This month, the authors of our Monthly Newsletter shed additional light on the gender pay gap issue and the impact it has on women saving for retirement. Citing statistics from the US Department of Labor, women are more likely to work part-time jobs than men, and part-time jobs are far less likely to offer a 401k plan. I find this troubling. Why do we have a system that makes it so difficult for a part-time worker to save for retirement, yet so accessible for a full-time worker? Is the part-time working mom’s retirement less important than the full-time worker’s?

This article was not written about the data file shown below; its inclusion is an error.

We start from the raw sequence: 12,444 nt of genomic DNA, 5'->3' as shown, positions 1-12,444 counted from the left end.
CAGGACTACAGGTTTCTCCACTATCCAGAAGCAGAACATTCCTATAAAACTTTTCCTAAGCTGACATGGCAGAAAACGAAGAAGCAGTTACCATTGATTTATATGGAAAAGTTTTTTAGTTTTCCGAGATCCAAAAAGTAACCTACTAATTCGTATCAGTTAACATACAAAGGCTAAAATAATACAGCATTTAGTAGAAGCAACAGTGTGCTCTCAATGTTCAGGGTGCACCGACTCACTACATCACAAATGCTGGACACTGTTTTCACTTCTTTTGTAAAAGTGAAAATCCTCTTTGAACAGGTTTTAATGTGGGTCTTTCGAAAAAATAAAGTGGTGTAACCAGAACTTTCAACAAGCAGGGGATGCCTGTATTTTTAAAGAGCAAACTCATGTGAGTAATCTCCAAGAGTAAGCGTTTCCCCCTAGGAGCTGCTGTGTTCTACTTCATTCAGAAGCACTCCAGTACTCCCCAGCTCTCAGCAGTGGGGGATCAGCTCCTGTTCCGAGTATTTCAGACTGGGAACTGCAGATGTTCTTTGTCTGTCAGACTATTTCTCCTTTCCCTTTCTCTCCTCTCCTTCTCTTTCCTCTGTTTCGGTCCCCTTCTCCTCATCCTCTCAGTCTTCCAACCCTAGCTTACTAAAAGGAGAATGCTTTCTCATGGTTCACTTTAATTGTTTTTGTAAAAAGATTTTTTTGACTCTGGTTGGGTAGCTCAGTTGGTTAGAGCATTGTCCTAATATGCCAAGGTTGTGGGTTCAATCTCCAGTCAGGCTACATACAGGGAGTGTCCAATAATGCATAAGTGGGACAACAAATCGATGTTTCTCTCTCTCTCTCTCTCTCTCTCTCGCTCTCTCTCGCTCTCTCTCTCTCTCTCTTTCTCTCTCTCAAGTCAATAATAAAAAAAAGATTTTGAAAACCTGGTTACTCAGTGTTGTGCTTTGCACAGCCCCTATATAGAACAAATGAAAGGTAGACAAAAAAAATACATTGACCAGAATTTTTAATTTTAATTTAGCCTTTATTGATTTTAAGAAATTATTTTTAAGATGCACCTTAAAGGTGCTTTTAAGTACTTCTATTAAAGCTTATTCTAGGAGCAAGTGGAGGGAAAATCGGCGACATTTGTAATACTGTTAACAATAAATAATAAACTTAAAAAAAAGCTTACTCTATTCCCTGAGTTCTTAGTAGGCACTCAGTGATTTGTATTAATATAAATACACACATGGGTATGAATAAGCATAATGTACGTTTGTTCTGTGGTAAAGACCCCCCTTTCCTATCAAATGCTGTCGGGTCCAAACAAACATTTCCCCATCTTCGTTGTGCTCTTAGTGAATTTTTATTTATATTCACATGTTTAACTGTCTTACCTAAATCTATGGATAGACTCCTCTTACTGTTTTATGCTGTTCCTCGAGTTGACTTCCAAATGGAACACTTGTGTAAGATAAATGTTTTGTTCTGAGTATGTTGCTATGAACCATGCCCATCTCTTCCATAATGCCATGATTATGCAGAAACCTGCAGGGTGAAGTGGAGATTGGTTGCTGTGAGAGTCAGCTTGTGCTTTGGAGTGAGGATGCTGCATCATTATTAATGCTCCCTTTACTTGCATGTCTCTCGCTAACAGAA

This is one of the many reasons that the 401k system is ripe for significant reform and should be done with an aim towards making 401k plans more widely available to all workers. Right now, a significant portion of the IRS regulations are designed to encourage business owners to make contributions on behalf of employees. This is without question a noble goal, but the way the regulations are currently written has resulted in many unintended consequences. I have witnessed firsthand many small business owners walk away from offering a 401k plan altogether once they are informed on the cost and the complexity that accompanies having to follow all the IRS rules. This needs to change. Our system should encourage business owners to offer 401k plans, not burden them with costs and administrative tasks. Even SIMPLE IRA plans, which require less administrative work than 401k’s, are still costly as the employer is required to contribute to the employees account at either 2% or 3% of the employees salary. Unfortunately, many small businesses do not have bank accounts flush with cash to assume such risk. Considering that small businesses are such a significant part of the American economy, you would think there would be more urgency to address the fact that 67% of Americans are not contributing to 401k plans. Reforming the 401k regulations with an aim towards making 401k plans more widely accessible to all American workers would without question increase retirement savings, especially for the part-time working mother.